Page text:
Referring now to FIG. 3, system 220 combines synthesis gas production unit 230 with hydrocarbon synthesis unit 270, gas turbine unit 240 and oxygen/hydrogen separator 40. Gas turbine unit 240 includes compressor section 241 and expansion section 243. The power generated by expansion section 243 drives compressor section 241 by means of linkage 245, which may be a shaft. Any excess power beyond the requirements of operating compressor section 241 may be used to generate electricity or drive other equipment such as oxygen/hydrogen separator 40 through linkage 244. Compressor section 241 preferably includes inlet or conduit 224 to supply air thereto. Compressor section 241 also has outlet conduit 248 for compressed air flowing from turbine unit 240. Expansion section 243 has inlet conduit 246 and outlet conduit 247. Compressor section 241 preferably provides compressed air to synthesis gas production unit 230 through outlet conduit 248.
Synthesis gas production unit 230 may have a number of configurations, but in the specific embodiment shown, includes synthesis gas generator 250, which may be an autothermal reforming reactor. A stream of gaseous lightweight hydrocarbons, such as natural gas, is preferably delivered to synthesis gas generator 250 by inlet conduit 222. In some instances, it may be desirable to use natural gas containing elevated levels of selected components, e.g., N2, CO2 He, etc. to reduce the BTU value of the natural gas supplied through conduit 222. Synthesis gas production unit 230 may also include one or more heat exchangers 234, which in the embodiment shown functions as a cooler for reducing the temperature of the synthesis gas flowing through outlet conduit 252 of synthesis gas generator 250. Heat exchanger 234 delivers its output through conduit 254 to separator 256. Liquids such as water are preferably removed from separator 256 through outlet conduit or drain 236. It may be desirable in some instances to communicate the water in conduit 236 to turbine expansion section 243 as steam or to oxygen/hydrogen separator 40. Cooled synthesis gas exits separator 256 through outlet conduit 238 and is delivered to hydrocarbon synthesis unit 270. In addition to synthesis gas from synthesis gas production unit 230, hydrogen may be delivered to hydrocarbon synthesis unit 270 through conduit 42 from oxygen/hydrogen separator 40.
Hydrocarbon synthesis unit 270 may use various reactions to convert synthesis gas to selected heavier hydrocarbon compounds as previously mentioned, but for this embodiment, preferably includes Fischer-Tropsch reactor 260, which contains an appropriate catalyst. The output of Fischer-Tropsch reactor 260 is delivered to outlet 262 and flows through heat exchanger 272 and separator 274.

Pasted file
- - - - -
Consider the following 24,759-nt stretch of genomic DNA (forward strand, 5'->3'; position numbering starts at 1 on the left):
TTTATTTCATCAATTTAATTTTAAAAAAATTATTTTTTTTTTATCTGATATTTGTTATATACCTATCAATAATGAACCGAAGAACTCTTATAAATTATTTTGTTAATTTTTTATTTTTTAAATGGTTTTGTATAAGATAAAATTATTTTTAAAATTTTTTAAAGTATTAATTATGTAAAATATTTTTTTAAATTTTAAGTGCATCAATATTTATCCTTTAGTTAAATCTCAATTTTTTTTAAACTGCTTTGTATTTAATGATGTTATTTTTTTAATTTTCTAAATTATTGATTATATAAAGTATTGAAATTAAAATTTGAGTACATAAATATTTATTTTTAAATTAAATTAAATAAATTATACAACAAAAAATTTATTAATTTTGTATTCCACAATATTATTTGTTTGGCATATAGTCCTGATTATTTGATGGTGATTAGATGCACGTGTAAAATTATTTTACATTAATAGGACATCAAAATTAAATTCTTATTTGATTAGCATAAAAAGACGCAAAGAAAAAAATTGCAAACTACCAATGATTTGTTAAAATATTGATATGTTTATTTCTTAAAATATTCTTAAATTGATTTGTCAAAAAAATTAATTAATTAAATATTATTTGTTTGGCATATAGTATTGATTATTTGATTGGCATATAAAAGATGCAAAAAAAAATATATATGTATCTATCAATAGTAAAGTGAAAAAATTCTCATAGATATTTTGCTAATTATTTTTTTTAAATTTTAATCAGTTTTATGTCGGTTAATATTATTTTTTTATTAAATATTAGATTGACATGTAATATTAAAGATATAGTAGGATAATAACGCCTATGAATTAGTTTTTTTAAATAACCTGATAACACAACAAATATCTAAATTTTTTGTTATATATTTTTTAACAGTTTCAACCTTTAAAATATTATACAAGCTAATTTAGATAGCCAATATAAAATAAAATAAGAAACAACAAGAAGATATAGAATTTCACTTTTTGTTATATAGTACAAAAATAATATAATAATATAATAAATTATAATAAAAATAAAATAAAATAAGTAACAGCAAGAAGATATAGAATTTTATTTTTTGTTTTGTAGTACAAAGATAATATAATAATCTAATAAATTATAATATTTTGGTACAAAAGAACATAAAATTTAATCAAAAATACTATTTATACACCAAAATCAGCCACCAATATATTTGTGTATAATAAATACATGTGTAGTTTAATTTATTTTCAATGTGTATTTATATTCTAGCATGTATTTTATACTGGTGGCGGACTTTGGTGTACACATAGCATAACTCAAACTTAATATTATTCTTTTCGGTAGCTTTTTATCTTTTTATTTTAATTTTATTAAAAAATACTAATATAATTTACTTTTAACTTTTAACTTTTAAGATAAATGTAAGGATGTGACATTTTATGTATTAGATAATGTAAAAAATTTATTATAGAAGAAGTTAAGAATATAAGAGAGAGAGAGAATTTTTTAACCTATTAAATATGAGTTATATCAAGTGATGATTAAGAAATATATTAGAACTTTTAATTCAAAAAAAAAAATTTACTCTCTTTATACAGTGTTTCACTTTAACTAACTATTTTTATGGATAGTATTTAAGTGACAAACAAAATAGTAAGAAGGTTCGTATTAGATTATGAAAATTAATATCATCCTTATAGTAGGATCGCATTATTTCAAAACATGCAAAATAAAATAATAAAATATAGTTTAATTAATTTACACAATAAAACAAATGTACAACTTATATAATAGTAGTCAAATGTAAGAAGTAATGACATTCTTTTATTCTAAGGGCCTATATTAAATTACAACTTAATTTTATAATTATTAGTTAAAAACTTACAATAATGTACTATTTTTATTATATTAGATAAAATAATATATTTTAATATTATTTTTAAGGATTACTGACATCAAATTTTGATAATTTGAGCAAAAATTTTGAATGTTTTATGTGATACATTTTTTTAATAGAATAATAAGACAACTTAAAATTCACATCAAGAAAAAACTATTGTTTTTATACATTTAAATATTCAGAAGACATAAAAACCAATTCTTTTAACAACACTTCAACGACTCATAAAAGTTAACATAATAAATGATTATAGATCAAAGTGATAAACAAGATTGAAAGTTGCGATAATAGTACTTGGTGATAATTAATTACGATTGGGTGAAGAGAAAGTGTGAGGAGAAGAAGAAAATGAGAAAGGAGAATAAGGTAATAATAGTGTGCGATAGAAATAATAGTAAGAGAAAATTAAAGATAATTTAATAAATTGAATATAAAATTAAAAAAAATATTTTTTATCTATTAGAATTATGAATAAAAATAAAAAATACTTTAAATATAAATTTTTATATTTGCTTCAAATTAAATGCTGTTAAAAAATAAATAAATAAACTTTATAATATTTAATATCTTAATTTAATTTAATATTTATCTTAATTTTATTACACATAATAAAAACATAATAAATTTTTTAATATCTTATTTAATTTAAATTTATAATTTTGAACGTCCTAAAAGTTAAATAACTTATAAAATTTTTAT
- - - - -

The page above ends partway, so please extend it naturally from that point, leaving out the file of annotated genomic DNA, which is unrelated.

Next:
The products entering separator 274 flow through inlet conduit 276. Separator 274 directs heavier hydrocarbons to storage tank or container 280 through outlet conduit 278. Additional components such as a conventional fractionation unit (not expressly shown) may be included within system 220 between separator 274 and storage tank 280. Any water withdrawn from separator 274 is preferably delivered to outlet conduit 76 which is coupled with oxygen/hydrogen separator 40. Any residual gas within separator 274 exits through outlet conduit 284.
System 220 preferably includes combustor 286 which receives compressed air from compression section 241. For the embodiment shown in FIG. 3, compressed air flows through conduit 248 to conduit 258, which is connected with conduit 248 between compressor section 241 and synthesis gas generator 250. Compressor section 241 also receives oxygen from separator 40 through conduit 226. The portion of conduit 248 beyond the juncture with conduit 258 preferably delivers compressed air enriched with oxygen to synthesis gas generator 250. Also, any residual gas flowing from separator 274 through conduit 284 is preferably connected to conduit 258 prior to combustor 286.
Various valves and other flow control devices (not expressly shown) may be used to regulate fluid pressure and fluid flow rates in conduits 248, 258 and 284. Conduit 248 and the connection of conduit 284 with conduit 258 may include various types of flow control devices (not explicitly shown) to lower the pressure of compressed air delivered from compressor section 241 to combustor 286 in order to substantially match the pressure of residual gas flowing through conduit 284 as necessary. The output of combustor 286 is delivered to turbine expansion section 243. For some embodiments, combustor 286 may be incorporated as part of gas turbine unit 240. Alternatively, fluid pressure in conduits 248 and/or 284 may be increased by compressors (not expressly shown) to match or exceed the input pressure requirements of combustor 286.
Referring to FIG. 4, system 320 for converting light hydrocarbons such as natural gas to heavier hydrocarbons such as synthetic crude oil (sometimes referred to as "syncrude") is shown. System 320 includes synthesis gas production unit 330 with autothermal reformer and turbine unit 340 forming a portion thereof. System 320 for converting light hydrocarbons to heavier hydrocarbons further includes hydrocarbon synthesis unit 370.